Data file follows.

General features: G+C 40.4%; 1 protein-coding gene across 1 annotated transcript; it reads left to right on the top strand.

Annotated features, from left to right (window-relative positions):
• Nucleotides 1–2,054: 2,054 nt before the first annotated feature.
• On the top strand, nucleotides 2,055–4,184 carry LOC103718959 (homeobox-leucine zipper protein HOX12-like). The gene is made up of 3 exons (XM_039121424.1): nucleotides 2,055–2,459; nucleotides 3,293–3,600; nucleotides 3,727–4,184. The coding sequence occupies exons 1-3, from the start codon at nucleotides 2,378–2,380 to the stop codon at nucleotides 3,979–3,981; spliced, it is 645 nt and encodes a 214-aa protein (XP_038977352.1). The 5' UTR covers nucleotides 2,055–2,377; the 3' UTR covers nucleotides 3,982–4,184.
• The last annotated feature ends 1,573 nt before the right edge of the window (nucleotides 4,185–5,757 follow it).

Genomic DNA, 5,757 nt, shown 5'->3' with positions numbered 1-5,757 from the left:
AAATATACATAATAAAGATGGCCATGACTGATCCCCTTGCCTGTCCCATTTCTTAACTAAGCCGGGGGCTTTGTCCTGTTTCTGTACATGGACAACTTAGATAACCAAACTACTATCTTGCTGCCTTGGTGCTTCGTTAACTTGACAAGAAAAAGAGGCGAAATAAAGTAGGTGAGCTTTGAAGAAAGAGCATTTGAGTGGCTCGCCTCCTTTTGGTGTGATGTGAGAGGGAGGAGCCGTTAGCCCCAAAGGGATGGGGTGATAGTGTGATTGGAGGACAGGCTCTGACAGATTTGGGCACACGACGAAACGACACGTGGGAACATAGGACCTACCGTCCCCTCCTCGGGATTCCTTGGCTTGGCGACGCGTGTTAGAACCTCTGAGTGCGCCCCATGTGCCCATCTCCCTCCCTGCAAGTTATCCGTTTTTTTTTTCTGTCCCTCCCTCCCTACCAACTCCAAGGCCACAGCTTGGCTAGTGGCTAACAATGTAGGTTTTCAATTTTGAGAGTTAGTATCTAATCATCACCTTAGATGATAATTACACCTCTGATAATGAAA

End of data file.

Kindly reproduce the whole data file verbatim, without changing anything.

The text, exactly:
General features: G+C 40.4%; 1 protein-coding gene across 1 annotated transcript; it reads left to right on the top strand.

Annotated features, from left to right (window-relative positions):
• Nucleotides 1–2,054: 2,054 nt before the first annotated feature.
• On the top strand, nucleotides 2,055–4,184 carry LOC103718959 (homeobox-leucine zipper protein HOX12-like). The gene is made up of 3 exons (XM_039121424.1): nucleotides 2,055–2,459; nucleotides 3,293–3,600; nucleotides 3,727–4,184. The coding sequence occupies exons 1-3, from the start codon at nucleotides 2,378–2,380 to the stop codon at nucleotides 3,979–3,981; spliced, it is 645 nt and encodes a 214-aa protein (XP_038977352.1). The 5' UTR covers nucleotides 2,055–2,377; the 3' UTR covers nucleotides 3,982–4,184.
• The last annotated feature ends 1,573 nt before the right edge of the window (nucleotides 4,185–5,757 follow it).

Genomic DNA, 5,757 nt, shown 5'->3' with positions numbered 1-5,757 from the left:
AAATATACATAATAAAGATGGCCATGACTGATCCCCTTGCCTGTCCCATTTCTTAACTAAGCCGGGGGCTTTGTCCTGTTTCTGTACATGGACAACTTAGATAACCAAACTACTATCTTGCTGCCTTGGTGCTTCGTTAACTTGACAAGAAAAAGAGGCGAAATAAAGTAGGTGAGCTTTGAAGAAAGAGCATTTGAGTGGCTCGCCTCCTTTTGGTGTGATGTGAGAGGGAGGAGCCGTTAGCCCCAAAGGGATGGGGTGATAGTGTGATTGGAGGACAGGCTCTGACAGATTTGGGCACACGACGAAACGACACGTGGGAACATAGGACCTACCGTCCCCTCCTCGGGATTCCTTGGCTTGGCGACGCGTGTTAGAACCTCTGAGTGCGCCCCATGTGCCCATCTCCCTCCCTGCAAGTTATCCGTTTTTTTTTTCTGTCCCTCCCTCCCTACCAACTCCAAGGCCACAGCTTGGCTAGTGGCTAACAATGTAGGTTTTCAATTTTGAGAGTTAGTATCTAATCATCACCTTAGATGATAATTACACCTCTGATAATGAAA